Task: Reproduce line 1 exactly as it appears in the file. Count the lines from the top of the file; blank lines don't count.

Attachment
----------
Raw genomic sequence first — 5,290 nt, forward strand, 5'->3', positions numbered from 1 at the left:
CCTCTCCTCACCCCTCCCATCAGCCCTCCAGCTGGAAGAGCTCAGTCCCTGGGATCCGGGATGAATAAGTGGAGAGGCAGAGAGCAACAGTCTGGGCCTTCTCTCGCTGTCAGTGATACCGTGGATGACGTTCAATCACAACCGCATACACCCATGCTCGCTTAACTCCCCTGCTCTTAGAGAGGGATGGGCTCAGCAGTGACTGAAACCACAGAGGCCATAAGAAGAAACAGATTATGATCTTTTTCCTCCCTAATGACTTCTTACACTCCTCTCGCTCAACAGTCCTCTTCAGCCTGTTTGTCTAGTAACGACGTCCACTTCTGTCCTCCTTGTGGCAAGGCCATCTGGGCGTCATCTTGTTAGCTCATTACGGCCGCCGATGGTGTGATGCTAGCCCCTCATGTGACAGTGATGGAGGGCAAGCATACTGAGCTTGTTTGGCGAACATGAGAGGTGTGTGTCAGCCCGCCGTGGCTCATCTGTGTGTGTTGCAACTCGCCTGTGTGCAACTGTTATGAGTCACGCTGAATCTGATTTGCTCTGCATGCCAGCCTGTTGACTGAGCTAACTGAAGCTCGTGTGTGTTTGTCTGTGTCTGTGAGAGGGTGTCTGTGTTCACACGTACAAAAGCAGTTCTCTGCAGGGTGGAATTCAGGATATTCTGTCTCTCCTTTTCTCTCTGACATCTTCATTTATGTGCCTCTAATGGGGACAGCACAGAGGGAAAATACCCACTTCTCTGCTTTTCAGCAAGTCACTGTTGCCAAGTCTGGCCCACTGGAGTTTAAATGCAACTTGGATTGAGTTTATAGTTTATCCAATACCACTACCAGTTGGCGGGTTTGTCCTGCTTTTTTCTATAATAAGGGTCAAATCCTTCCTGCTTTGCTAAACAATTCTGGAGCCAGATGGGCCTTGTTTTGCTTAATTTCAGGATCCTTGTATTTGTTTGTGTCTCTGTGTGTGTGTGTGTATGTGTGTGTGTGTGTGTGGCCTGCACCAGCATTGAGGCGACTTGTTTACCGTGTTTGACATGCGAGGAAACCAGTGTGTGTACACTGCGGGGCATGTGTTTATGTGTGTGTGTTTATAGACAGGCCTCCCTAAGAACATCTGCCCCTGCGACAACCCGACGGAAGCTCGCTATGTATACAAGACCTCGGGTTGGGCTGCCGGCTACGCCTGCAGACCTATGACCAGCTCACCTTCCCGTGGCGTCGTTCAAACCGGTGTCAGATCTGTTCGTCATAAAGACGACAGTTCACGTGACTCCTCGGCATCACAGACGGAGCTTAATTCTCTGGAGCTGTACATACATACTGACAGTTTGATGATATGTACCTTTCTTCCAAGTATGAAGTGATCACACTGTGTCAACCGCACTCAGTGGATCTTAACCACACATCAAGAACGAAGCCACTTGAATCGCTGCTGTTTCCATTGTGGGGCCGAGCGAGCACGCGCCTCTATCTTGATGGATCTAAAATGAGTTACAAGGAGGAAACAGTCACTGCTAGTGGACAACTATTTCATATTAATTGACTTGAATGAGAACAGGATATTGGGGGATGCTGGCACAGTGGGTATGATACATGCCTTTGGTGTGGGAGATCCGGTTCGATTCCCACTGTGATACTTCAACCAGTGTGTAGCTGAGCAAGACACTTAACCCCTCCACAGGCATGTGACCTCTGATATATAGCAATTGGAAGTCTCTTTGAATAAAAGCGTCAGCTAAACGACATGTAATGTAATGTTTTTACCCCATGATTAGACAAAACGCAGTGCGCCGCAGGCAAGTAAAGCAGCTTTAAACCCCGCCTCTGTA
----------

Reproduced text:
Raw genomic sequence first — 5,290 nt, forward strand, 5'->3', positions numbered from 1 at the left: